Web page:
By Jared Chausow
By Katie Toth
By Elizabeth Flock
By Albert Samaha
By Anna Merlan
By Jon Campbell
By Jon Campbell
By Albert Samaha
Tony Wilson is a powerhouse combination of university professor and flamboyant ringmaster. From the late '70s until the early '90s, his particular circus was Factory, the influential record label that he founded in a crummy corner of Manchester, England. Factory launched the joyless throb of Joy Division (whose 23-year-old singer, Ian Curtis, committed suicide on the eve of what would have been JD's first U.S. tour), the desolate disco of New Order, and the rambunctious funk of Happy Mondays. The history of Factory, and of Wilson's nightclub, the Hacienda, has always depended on hyperbole and gossip. Is it true that New Order's hit single "Blue Monday" was so elaborately packaged that Factory lost money on each copy sold? Did the devoutly hedonistic Mondays really blow their budget on crack and other sundries when they decamped to Barbados to record an album? And did Wilson actually sign a contract in his own blood stating that Factory had no dominion over its own bands or their material? The truth is irrelevant: It's the myth that counts.
So it's appropriate that a new film about Factory should take as one of its themes the collision of fact and fiction. 24 Hour Party People (opening Friday), directed by Michael Winterbottom from a script by Frank Cottrell Boyce, is no straight-arrow biopic. Its on-screen admissions of willful fabrications, not to mention its trippy detours into fantasy (God admonishing Wilson for not signing the Smiths), leave the audience to complete the puzzle. Wilson is presented as flawed hero and unreliable narrator: As played by Steve Coogan, he rides through life on a wave of his own unself-conscious pomposityaddressing the camera to alert us to incidents of doubtful authenticity or blithely parading his erudition to blank-faced bystanders. The picture's on-the-hoof vitality is persuasive enough that even those heathens without a Joy Division album in their CD rack should find something to admire.
THE MOVIE HAS GREAT ENERGY AND INFORMALITY. HOW DID YOU ACHIEVE THAT? STEVE COOGAN: I suggested to the screenwriter that Tony should talk straight to camera. I just couldn't imagine Tony Wilson being in a film and not knowing he was in a film. There was also a lot of improvisation. Some of the things that Tony said on set were actually incorporated into my dialogue. TONY WILSON:When Steve turns to camera and protests that it's not his story, it's about the musiciansthat was something I screamed down the phone at the writer. Then it ended up in the film. SC: A lot of the film's energy is really down to Michael. He told me that he was never sure what he was doinghe just wanted to make the film the way he thought Factory might have made it. In one scene, I was leaving a nightclub, and he said, "The camera might follow you, or we might stay in the club." So I had to leave the club in character and walk off, not knowing whether or not I was being filmed.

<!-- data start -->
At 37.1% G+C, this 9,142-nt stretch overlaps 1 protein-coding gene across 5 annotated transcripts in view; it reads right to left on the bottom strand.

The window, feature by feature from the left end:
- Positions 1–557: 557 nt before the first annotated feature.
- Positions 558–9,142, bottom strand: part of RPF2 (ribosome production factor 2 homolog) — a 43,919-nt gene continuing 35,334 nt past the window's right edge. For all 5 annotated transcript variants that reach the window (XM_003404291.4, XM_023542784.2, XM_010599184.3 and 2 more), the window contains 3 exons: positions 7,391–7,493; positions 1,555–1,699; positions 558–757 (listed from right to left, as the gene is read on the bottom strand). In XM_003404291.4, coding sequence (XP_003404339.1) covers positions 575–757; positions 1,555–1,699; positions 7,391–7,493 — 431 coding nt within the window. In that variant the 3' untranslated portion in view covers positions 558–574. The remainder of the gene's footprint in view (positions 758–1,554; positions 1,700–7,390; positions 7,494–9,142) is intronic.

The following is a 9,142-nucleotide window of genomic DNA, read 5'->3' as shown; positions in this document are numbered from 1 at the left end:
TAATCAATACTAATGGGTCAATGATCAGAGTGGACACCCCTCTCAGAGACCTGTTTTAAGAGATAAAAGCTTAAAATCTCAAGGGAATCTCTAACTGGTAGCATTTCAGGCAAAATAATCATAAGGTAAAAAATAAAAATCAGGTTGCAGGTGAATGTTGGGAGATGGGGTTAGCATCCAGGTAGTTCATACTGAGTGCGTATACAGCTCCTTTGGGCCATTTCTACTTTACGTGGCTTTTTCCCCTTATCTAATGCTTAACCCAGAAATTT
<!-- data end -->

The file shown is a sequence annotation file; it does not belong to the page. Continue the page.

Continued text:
IT SOUNDS VERY MIKE LEIGH. SC:It does. But I think Michael is the better filmmaker. Not that Mike Leigh isn't a very nice man. TW:He's not. He's a cantankerous old sod. SC:There's a hint of the voyeur about the way Leigh looks at his characters, whereas Michael gets right in there with them.
DID YOU KNOW EACH OTHER BEFORE THE MOVIE? SC: I knew Tony from seeing him on television. He also knew my aunt, and one time he came to my parents' house for her birthday party. I was about 10. I thought, "Hey, he's a star." Then a ghost appeared to me and said in an echoey voice, "One day you will play this man."
WAS THERE A PARTICULAR KEY TO PLAYING HIMTHE VOICE, THE CLOTHES? SC:I used to do an impression of Tony in my stand-up act, but I decided to use that only as a starting point here. I'm not a method actor. I like to do things from the outside in. Tony gesticulates a lot. He wears these very loose-fitting suits. You put one on and you instantly feel like a guru. But it was always going to be my take on him, rather than a factual representation. TW: It's Steve Coogan playing his idea of himself doing what I was fortunate enough to do. The whole film is a pack of lies. You do understand that, don't you? The miracle is that it still manages to tell the exact truth about punk, acid house, the whole Factory story. But you shouldn't believe it all. I'm not pretentious; I'm not an egomaniac.
THE TONY WILSON WHOM WE SEE IN THE FILM CAN BE PRETTY ABSURD. WERE YOU WARY OF RIDICULING HIM? SC:For ethical and artistic reasons, I knew that I wanted Tony's pluses to outnumber his minuses. I don't mind taking the piss, but I never wanted to stitch him up. There was one thing I didn't get right: I'm not as eloquent as Tony. But I am funnier. It was a trade-off. I made him wittier than he really is, but not quite intellectual enough. Sometimes he uses words that I'm not familiar with. I was never actually scared of playing him. He's got so many idiosyncrasies, he's just a gift to any actor.